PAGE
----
The 2017 Six Nations Championship starts tomorrow. Scotland host Ireland at 2.25pm with the winners claiming the Centenary Quaich. The match is the first of fifteen fixtures that will be screened over the coming six weeks, with the culmination of the tournament on Saturday the 18th of March.
The final set of fixtures are interesting from the point of view of the economist. Despite this tournament following a round-robin format, the final three matches kicked-off at the three different times. This is important as it could impact upon the incentives that exist for teams competing to win the tournament.
Consider the 2015 contest. Going into the last round of fixtures England, Ireland and Wales were all tied on six points each, having won three and lost one match each. If all three teams won their final fixture (each were playing Italy, Scotland and France respectively), the tournament would be decided by points difference.
Prior to kick-off in the first game on Saturday the 21st of March 2015, England had a points difference of +37, Ireland +33 and Wales +12. Had all three games kick-off together, no problem would exist.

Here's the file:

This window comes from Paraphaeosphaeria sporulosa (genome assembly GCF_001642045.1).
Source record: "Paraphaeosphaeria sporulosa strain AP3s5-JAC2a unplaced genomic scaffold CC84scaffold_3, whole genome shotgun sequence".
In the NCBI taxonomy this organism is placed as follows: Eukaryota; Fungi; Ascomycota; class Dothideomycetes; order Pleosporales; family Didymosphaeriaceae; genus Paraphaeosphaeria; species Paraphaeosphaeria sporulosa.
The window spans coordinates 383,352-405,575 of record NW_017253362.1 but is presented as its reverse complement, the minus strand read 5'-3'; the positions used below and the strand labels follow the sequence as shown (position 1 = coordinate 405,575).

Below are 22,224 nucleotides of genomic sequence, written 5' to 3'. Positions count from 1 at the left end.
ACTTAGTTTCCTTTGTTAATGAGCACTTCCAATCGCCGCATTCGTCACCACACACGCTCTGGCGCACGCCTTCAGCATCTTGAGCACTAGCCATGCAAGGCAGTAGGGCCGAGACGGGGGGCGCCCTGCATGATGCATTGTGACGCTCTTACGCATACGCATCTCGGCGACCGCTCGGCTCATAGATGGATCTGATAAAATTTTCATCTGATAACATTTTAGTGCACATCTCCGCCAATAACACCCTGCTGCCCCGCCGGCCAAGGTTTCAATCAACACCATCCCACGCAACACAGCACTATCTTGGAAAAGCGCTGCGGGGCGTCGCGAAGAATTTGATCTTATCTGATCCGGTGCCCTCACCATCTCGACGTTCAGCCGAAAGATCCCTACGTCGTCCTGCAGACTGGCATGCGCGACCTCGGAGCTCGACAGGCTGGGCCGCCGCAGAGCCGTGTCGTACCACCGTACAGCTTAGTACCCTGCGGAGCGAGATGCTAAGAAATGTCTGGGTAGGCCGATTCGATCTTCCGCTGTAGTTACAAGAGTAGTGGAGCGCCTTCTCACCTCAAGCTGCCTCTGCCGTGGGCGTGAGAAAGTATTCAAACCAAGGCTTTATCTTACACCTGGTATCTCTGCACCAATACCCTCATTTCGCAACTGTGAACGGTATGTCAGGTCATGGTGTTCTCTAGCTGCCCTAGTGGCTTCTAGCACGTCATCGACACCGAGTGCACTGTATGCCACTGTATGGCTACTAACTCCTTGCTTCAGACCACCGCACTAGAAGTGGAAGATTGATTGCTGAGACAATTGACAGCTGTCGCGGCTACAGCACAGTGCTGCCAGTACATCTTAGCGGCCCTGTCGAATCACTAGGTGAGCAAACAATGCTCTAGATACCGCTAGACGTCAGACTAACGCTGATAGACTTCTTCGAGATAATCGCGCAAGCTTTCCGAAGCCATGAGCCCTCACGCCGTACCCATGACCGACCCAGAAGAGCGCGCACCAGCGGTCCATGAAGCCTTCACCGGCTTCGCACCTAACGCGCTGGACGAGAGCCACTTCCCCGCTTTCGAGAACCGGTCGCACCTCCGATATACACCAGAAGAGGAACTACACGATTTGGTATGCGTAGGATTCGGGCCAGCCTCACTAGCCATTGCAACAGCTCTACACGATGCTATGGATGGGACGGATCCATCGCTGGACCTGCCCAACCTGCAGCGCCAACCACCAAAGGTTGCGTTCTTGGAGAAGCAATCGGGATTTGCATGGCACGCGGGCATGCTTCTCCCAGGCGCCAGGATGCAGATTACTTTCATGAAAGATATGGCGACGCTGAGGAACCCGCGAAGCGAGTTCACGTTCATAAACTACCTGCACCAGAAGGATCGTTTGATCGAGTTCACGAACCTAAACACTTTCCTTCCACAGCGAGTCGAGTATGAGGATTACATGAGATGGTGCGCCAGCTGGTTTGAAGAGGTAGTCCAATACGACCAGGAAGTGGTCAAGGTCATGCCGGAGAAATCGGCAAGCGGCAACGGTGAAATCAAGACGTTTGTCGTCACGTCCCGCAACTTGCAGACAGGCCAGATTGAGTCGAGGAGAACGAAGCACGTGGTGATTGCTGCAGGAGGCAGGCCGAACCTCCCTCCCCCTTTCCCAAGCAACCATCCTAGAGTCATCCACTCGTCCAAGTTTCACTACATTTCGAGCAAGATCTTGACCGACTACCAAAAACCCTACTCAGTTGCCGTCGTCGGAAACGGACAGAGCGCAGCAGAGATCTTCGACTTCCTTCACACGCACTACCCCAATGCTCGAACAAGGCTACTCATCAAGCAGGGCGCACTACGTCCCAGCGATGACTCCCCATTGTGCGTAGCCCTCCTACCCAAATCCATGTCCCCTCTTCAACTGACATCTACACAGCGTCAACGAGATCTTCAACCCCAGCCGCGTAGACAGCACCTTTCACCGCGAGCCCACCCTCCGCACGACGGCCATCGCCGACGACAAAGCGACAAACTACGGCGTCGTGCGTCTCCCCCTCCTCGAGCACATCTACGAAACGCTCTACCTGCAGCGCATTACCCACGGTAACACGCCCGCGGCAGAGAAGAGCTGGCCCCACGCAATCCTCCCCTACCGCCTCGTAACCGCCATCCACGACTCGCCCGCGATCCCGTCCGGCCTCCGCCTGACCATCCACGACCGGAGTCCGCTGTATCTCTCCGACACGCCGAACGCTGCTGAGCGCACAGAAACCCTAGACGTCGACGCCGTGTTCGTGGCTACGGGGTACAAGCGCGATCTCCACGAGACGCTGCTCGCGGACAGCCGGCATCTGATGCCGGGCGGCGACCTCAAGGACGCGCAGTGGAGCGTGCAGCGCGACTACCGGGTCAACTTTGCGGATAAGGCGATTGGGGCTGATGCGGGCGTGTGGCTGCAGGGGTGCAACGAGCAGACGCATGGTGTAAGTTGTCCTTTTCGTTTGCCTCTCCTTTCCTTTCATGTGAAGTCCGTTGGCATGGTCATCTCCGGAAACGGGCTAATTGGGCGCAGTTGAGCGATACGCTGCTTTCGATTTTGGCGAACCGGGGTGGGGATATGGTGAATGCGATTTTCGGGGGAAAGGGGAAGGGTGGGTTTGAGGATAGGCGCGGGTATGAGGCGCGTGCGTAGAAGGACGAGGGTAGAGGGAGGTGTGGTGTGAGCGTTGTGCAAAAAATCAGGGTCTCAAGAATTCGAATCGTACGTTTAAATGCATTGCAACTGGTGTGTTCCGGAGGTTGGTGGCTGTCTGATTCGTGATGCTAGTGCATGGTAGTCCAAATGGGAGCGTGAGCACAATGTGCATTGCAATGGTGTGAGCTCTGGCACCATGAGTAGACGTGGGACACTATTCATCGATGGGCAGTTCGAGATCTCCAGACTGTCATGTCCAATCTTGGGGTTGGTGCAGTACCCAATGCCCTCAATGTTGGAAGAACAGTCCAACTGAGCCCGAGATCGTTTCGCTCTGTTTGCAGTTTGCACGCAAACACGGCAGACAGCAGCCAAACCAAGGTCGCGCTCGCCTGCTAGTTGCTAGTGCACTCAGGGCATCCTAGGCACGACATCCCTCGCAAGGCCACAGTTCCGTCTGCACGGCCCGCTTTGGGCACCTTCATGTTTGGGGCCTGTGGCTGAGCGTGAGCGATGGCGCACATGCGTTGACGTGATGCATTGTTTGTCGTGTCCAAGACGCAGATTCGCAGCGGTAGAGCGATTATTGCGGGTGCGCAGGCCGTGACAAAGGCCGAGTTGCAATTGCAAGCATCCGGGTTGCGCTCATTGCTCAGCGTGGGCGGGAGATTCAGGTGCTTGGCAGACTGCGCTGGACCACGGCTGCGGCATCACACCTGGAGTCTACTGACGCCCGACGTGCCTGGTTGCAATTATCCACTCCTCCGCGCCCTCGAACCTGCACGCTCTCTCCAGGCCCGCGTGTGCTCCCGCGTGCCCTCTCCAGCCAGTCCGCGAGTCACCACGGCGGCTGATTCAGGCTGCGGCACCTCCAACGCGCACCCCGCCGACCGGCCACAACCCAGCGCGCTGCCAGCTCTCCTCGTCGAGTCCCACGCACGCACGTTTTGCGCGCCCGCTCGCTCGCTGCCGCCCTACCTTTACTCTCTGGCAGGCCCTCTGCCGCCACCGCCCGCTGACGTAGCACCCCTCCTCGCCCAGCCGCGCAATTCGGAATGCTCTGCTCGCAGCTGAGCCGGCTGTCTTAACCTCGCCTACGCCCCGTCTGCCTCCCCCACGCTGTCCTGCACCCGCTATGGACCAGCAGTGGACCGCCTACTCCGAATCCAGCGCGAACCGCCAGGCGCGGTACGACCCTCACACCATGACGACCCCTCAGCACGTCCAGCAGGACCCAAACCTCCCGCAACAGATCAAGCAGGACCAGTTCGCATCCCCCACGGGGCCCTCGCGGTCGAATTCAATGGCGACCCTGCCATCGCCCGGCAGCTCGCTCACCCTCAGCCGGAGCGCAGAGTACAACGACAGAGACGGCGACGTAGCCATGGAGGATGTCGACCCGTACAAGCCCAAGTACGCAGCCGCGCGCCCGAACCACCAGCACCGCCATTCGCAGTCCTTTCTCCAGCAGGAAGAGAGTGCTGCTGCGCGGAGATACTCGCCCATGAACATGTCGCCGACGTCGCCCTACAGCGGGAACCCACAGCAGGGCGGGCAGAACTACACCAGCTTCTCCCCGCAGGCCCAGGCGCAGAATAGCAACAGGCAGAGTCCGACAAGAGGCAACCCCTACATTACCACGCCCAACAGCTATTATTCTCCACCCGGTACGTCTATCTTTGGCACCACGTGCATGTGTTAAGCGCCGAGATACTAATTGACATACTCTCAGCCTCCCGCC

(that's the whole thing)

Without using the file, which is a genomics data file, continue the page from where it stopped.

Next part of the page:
The games started at different times however. Wales and Italy started at 12.30pm CET (UTC+1). The Welsh winning margin was 41 points. This left the principality on a score difference of +53 meaning Ireland would have to beat Scotland in the 2.30pm GMT (UTC+0) game by at least 21 points to have any chance of winning the tournament. The Irish managed to win by a margin of 30 points, ending Wales’s chances of lifting the trophy.
Attention then turn to Twickenham and England versus France. With Wales eliminated, and Ireland on +63, England knew a winning margin of 27 points would see them crowned 2015 Six Nations champions. What followed against the French was the 2nd highest scoring game in Six Nations history! The game ending 55-35. Only England versus Italy during the 2001 tournament has seen more points scored, with the scoreboard reading England 80 – 23 Italy. The winning margin of +20 wasn’t enough for the English and Ireland were crowned champions.
To avoid possible problems like this organisers have instituted necessary rule changes. This year’s tournament will see the introduction of a bonus point for the first time. A country scoring four or more tries during a match will receive an additional point. Countries losing by seven or fewer points will also receive a bonus point. Furthermore, three bonus points will be awarded to a country completing a Grand Slam (wins all of its five matches) to ensure that they will also be crowned champions.
These rule changes are motivated by incentives and a very welcome change. Kendall and Lenten (2017) provide a lovely overview of when sports rules go ‘wrong’ across various sports and should be consulted for further reading.